|Education Field of Study||Computer engineering or information technology|
|Key Responsibilities||Implementing and maintaining computer networks, troubleshooting network issues, upgrading and monitoring security protocols, adding users to networks, providing documentation of procedures|
|Certification Requirements||Cisco certification is recommended, if not required, by many employers|
|Job Growth (2014-2024)||8% (for all computer network support specialists)*|
|Median Salary (2017)||$46,903 (for all network technicians)**|
Source: *U.S. Bureau of Labor Statistics, **PayScale.com
What Kind of Education is Available?
Knowledge of internetworking technology can be gained at the community college and university levels to initiate or advance the careers of network technicians, network administrators, and other IT professionals. Apprenticeships are an alternative option.
Internetworking programs offered by community colleges begin with the nuts and bolts of computer hardware and the major elements of network systems. Programs are typically designed to prepare you for professional vendor-specific certifications, such as the Cisco Certified Network Associate (CCNA) credential. Achieving this credential requires training in the installation, configuration, and troubleshooting of LANs and WANs that use switches and routers, in addition to security issues and wireless networks. Telecommunications, Voice Over Internet Protocol (VOIP), and several other protocols are internetworking topics that are commonly interwoven into the curricula.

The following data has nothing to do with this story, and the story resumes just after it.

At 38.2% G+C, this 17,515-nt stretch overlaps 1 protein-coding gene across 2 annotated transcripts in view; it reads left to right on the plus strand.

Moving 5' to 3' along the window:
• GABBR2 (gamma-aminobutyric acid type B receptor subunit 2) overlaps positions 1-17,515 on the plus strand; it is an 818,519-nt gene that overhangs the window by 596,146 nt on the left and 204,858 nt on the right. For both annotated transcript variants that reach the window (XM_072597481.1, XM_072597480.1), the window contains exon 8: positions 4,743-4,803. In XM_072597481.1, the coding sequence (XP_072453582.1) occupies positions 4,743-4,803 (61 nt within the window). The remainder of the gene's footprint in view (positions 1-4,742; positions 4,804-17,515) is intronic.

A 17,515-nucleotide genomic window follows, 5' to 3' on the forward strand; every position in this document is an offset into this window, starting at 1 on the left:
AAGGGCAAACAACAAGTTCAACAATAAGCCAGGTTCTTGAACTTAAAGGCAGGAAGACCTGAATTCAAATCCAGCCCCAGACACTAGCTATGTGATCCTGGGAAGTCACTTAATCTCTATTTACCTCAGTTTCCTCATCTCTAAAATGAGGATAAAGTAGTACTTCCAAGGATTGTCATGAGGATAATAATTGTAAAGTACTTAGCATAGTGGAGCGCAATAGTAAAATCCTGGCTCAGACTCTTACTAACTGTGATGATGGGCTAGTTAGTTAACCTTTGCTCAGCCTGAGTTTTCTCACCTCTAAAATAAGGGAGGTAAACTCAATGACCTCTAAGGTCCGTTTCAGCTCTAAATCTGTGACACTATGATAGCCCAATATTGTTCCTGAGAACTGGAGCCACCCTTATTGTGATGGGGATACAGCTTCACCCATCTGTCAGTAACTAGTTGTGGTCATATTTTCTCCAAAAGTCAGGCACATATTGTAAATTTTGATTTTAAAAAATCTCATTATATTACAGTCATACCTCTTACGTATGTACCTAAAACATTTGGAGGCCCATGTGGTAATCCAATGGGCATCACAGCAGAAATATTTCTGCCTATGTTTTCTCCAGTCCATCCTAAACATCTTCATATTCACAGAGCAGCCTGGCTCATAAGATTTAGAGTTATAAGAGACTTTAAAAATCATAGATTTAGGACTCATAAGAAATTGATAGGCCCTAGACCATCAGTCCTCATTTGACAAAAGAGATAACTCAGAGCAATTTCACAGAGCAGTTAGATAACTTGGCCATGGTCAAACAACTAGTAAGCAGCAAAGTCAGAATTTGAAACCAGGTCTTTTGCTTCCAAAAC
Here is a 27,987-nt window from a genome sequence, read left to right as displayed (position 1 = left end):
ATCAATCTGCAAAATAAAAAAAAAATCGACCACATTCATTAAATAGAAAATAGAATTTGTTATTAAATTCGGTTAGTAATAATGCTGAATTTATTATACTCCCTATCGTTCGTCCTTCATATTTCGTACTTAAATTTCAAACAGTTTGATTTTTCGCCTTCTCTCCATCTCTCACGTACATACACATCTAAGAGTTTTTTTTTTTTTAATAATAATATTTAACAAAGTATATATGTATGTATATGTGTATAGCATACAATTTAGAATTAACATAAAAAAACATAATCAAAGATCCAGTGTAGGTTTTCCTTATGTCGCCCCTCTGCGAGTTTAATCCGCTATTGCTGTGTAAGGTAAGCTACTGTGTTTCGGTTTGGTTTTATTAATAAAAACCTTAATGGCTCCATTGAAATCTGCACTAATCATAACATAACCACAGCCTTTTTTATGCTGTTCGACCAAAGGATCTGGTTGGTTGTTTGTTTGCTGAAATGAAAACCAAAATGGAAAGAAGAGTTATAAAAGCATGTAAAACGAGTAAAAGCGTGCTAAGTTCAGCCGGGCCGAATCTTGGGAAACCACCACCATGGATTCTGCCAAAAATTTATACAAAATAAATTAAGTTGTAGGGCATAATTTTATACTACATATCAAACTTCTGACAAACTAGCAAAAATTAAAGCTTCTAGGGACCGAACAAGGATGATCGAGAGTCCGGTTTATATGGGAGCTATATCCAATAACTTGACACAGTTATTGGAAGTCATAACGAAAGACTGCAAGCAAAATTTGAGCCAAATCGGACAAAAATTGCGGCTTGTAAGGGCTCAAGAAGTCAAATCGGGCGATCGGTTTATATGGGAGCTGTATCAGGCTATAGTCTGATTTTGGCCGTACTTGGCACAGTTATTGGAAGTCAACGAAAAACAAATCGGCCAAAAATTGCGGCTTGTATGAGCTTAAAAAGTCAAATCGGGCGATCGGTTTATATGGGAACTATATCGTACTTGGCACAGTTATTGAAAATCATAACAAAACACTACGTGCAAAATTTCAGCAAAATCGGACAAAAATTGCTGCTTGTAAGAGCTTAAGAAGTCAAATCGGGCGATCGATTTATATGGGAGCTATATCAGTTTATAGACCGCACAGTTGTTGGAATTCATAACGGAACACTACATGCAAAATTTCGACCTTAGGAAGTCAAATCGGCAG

Bachelor's degree programs that allow for a specialization in internetworking include computer engineering and information technology. Information technology programs commonly incorporate internetworking courses within the core or elective curricula. Advanced internetworking topics you may encounter include extensive treatment of the TCP/IP protocol suite, subnetting, and internetworking design.